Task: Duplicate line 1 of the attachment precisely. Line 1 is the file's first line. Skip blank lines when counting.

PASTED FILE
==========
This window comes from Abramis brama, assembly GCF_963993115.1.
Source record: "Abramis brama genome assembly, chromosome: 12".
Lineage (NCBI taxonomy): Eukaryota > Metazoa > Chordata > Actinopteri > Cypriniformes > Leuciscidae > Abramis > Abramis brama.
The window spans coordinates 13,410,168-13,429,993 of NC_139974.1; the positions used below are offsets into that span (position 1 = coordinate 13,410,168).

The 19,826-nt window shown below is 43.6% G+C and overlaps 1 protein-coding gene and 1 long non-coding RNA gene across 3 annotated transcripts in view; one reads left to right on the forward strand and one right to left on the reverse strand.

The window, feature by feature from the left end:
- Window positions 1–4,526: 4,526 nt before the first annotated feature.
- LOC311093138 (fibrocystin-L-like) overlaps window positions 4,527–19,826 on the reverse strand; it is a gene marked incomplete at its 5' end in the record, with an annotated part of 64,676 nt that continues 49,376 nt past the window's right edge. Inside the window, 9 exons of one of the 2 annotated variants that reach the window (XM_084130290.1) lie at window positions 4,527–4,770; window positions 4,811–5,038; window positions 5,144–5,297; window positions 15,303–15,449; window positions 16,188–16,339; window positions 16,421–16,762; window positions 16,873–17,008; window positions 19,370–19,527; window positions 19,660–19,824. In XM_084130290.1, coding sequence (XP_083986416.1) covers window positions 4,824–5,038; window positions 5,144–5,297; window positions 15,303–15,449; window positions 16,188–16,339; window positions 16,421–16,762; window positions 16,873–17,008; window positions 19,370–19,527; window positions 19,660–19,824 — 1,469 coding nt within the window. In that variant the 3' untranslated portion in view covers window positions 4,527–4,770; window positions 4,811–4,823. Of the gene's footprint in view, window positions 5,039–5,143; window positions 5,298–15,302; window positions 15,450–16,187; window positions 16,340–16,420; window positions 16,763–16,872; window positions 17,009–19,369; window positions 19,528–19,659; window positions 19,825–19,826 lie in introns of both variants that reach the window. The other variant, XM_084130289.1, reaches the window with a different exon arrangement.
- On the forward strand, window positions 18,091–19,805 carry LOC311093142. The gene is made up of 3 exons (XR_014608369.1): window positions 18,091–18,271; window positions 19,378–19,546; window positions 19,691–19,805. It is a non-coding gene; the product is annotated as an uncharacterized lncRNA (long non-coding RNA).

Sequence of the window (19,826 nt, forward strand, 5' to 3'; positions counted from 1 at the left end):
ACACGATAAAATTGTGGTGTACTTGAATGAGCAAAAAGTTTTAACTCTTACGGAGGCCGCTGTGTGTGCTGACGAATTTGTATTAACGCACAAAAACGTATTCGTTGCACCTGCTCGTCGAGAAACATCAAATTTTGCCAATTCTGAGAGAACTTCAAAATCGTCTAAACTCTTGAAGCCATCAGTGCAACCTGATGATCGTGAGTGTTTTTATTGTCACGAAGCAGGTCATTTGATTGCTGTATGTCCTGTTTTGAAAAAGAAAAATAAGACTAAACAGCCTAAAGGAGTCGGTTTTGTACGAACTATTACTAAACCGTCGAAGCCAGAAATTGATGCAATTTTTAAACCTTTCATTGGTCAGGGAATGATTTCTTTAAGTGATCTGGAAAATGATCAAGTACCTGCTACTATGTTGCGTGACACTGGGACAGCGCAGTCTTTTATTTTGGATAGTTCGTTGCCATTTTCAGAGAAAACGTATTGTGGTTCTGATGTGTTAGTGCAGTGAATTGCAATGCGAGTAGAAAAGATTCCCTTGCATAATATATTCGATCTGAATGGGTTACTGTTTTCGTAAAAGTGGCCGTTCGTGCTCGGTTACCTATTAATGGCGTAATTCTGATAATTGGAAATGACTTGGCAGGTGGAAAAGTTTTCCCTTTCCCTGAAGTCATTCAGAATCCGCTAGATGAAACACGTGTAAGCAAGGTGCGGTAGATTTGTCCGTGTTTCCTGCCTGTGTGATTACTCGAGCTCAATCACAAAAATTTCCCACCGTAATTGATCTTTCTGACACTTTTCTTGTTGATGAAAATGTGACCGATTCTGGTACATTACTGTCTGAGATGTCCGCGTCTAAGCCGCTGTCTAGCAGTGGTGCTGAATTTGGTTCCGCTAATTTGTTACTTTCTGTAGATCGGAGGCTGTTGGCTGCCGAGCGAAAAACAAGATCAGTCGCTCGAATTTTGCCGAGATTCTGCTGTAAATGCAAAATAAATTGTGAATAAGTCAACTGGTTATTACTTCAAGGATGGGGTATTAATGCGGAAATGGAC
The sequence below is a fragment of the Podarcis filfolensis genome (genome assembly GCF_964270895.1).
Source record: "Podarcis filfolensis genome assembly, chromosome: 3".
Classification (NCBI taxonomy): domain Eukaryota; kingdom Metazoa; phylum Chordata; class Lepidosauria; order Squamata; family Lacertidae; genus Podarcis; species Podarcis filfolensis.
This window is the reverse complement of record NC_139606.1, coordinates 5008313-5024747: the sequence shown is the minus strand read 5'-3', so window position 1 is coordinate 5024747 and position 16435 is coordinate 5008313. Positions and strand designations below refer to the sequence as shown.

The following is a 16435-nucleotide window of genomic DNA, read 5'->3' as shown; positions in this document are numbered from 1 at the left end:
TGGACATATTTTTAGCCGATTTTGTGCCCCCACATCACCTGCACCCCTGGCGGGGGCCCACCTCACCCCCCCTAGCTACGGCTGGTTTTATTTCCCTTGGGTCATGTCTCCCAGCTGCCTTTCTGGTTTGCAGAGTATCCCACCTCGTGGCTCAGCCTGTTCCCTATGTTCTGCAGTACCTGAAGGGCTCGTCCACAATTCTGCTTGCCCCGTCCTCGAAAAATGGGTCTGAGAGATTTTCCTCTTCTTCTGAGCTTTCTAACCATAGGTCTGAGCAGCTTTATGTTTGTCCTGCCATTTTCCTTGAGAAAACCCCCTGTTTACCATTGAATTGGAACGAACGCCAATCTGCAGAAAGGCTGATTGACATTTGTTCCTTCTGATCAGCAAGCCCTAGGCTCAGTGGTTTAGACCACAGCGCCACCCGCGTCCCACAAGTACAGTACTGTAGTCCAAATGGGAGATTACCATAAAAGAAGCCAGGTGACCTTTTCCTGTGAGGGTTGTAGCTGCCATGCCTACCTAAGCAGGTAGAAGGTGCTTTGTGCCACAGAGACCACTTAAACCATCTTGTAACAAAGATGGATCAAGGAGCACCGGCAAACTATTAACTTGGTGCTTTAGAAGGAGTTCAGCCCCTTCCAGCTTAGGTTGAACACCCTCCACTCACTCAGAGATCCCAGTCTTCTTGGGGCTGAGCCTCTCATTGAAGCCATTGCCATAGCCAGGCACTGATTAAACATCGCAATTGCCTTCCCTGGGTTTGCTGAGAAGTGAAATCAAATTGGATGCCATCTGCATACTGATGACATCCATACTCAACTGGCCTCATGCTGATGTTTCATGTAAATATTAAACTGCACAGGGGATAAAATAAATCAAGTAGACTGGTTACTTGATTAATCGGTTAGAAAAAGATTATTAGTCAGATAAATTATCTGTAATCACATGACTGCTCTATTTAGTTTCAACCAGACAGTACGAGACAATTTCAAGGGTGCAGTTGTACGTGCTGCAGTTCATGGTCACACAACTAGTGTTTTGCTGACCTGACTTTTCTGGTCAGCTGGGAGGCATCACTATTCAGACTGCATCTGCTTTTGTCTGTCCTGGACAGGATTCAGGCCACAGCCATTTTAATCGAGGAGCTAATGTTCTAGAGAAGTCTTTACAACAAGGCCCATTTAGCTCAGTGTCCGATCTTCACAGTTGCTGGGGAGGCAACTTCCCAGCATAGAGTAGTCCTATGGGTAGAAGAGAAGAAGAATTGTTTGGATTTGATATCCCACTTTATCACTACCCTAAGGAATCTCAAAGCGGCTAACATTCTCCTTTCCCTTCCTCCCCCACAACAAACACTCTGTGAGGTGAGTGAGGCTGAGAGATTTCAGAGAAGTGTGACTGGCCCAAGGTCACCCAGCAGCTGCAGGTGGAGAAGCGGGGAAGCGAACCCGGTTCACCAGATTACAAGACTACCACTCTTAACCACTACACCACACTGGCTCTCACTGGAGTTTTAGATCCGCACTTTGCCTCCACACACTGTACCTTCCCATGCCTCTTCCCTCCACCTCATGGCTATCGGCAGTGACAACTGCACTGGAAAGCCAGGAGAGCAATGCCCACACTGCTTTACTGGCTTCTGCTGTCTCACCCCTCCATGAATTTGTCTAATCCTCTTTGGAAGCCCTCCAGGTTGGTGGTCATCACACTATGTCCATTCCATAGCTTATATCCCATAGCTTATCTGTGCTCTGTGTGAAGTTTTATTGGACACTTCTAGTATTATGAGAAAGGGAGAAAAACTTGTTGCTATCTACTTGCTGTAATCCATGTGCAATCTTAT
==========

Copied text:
This window comes from Abramis brama, assembly GCF_963993115.1.